Assess whether chronic administration of gonadotropin-releasing hormone analogues is safe
and effective for the prevention of cyclic attacks of acute porphyria in women.
PROTOCOL OUTLINE: All patients receive a gonadotropin-releasing hormone (GnRH) analogue.
Treatment begins on days 1 to 3 of a menstrual cycle.
Low-dose estrogen begins at approximately 3 months. All patients must have a daily calcium
intake of at least 1 gram; supplements are allowed.
Patients are followed for at least 1 year.
PROTOCOL ENTRY CRITERIA:
--Disease Characteristics-- Acute porphyria, i.e.: Acute intermittent porphyria Hereditary
coproporphyria Variegate porphyria Definite cyclic attacks with severe abdominal pain and
other porphyria symptoms during luteal phase of menstrual cycle only Attacks resolve
completely within 5 days of onset of menses, i.e., no symptoms between attacks At least 4
to 6 attacks during the 6 months prior to entry More than half of these attacks must meet
the following criteria: Readily distinguishable from menstrual cramps and premenstrual
syndrome Required hospitalization for narcotic analgesics, phenothiazines, hematin,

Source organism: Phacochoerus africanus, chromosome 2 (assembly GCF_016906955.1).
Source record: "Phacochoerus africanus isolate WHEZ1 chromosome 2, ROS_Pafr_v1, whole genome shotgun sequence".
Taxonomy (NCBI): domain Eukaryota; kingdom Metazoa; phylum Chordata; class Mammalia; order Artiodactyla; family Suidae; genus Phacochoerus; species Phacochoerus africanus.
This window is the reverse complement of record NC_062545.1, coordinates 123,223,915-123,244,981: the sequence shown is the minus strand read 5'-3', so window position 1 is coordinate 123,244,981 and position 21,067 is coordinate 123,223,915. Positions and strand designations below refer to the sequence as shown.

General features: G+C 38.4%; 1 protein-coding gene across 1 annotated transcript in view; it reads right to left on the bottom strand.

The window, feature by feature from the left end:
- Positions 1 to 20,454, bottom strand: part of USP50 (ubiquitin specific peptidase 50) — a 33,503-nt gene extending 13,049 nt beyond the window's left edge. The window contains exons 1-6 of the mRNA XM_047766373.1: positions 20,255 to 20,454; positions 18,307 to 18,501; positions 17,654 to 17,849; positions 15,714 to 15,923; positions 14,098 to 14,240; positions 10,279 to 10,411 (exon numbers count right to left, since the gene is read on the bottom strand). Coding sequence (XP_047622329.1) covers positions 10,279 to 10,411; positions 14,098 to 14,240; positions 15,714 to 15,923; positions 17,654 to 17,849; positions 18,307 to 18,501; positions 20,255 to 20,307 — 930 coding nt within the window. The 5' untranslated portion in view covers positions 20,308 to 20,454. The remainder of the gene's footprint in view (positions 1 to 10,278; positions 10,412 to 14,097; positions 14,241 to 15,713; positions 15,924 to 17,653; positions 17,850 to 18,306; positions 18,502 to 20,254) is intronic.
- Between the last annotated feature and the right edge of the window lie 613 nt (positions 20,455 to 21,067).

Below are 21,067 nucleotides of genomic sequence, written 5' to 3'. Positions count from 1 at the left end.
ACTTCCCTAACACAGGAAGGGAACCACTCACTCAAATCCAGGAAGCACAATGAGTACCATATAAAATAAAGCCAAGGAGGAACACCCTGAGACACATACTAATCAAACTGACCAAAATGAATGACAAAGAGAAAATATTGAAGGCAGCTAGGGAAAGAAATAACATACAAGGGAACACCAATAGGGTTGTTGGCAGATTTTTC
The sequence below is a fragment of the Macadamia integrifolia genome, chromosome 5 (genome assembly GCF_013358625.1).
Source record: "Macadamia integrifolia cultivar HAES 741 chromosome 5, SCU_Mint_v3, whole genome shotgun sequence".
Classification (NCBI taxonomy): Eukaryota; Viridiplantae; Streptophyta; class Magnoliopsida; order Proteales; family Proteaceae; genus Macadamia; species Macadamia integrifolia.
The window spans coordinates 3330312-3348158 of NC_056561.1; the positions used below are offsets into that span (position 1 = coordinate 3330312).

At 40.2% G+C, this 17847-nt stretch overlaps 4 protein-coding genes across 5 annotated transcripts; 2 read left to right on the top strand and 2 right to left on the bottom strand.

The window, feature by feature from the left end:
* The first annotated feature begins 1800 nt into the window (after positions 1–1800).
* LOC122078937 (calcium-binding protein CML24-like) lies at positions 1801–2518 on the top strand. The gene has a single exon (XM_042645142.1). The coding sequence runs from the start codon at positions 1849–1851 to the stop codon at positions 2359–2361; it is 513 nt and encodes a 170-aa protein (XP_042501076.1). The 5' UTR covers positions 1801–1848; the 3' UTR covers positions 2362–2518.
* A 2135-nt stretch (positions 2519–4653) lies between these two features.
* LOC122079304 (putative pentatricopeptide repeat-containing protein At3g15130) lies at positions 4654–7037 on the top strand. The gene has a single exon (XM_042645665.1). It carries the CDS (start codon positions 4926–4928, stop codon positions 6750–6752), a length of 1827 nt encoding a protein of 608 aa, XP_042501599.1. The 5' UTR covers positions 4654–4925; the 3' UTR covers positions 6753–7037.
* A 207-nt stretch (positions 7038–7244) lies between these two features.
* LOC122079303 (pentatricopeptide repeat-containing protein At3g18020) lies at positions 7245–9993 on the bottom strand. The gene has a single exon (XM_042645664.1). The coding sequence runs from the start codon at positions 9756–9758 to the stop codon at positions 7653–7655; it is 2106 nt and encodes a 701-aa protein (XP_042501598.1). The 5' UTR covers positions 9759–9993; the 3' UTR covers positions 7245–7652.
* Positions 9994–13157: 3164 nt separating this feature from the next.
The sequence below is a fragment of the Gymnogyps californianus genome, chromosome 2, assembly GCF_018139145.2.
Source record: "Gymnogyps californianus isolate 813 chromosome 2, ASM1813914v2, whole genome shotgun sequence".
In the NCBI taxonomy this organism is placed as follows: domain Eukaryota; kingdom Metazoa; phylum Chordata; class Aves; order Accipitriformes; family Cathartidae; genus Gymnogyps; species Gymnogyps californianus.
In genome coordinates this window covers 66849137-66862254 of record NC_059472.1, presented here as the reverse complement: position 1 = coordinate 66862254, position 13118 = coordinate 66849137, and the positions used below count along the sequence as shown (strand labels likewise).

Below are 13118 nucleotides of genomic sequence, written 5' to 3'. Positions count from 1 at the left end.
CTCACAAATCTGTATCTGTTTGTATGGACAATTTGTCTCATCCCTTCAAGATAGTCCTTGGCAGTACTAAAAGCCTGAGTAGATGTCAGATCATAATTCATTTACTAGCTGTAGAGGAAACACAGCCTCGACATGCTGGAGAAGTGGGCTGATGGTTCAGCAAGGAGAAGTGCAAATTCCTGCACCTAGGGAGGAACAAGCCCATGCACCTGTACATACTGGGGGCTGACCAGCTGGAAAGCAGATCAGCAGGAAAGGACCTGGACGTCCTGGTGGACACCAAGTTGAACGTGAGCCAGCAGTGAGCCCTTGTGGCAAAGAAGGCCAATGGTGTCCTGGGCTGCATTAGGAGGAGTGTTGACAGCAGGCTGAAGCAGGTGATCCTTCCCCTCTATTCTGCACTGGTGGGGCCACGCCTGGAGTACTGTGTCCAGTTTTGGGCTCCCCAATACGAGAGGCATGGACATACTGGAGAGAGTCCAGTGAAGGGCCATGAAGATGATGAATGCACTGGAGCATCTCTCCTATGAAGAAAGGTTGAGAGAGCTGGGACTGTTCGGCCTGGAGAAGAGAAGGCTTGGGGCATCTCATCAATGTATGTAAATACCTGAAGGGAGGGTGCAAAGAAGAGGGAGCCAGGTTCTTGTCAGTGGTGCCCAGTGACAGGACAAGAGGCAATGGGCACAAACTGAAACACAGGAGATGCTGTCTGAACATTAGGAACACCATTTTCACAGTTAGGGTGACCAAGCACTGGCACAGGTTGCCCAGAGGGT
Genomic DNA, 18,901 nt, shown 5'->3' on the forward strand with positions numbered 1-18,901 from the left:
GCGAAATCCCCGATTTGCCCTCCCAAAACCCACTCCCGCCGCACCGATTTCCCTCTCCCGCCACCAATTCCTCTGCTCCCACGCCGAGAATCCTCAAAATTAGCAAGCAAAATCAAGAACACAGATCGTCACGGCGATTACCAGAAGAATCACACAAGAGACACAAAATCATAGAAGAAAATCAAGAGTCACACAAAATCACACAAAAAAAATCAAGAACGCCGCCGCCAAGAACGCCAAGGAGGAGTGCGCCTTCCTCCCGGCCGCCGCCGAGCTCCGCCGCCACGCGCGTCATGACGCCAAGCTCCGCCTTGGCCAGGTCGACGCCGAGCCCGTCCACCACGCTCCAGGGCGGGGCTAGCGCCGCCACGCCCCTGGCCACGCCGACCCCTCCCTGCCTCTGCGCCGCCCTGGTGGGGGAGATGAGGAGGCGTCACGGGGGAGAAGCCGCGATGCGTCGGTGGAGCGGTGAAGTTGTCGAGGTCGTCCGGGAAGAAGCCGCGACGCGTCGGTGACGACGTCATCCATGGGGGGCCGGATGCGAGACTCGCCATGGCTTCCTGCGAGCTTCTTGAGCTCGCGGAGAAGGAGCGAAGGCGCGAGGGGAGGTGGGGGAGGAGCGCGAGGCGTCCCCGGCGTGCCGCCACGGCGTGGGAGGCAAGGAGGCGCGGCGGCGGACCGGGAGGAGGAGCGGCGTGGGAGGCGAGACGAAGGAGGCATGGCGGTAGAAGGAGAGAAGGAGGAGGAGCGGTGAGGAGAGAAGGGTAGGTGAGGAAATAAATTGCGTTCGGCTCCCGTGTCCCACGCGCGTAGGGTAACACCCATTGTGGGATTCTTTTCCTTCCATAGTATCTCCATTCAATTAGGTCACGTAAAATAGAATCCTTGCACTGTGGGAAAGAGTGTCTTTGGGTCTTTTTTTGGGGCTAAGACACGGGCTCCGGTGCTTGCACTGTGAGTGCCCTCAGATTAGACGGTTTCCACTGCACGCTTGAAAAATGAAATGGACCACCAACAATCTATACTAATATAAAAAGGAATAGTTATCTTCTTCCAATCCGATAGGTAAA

intravenous fluids, or other treatment Luteal attacks not requiring hospitalization must
be similar in symptoms and differ only in severity No life-threatening porphyria attacks
No cyclic abdominal pain unless caused by porphyria --Prior/Concurrent Therapy-- At least
6 months since ovulation suppression --Patient Characteristics-- Reproductive: Menstrual
cycle 25-35 days for at least 6 months prior to entry Pelvic exam normal within 60 days
prior to entry Pap smear normal, i.e., no dysplasia No amenorrhea No other menstrual
abnormality No other gynecologic abnormality Negative pregnancy test Medically approved
contraception required for 2 months prior to entry and throughout study OR at least 1
menstrual cycle following tubal ligation Other: No allergy to gonadotropin-releasing
hormone analogues No clinically significant abnormal laboratory test results No medical
contraindication to protocol treatment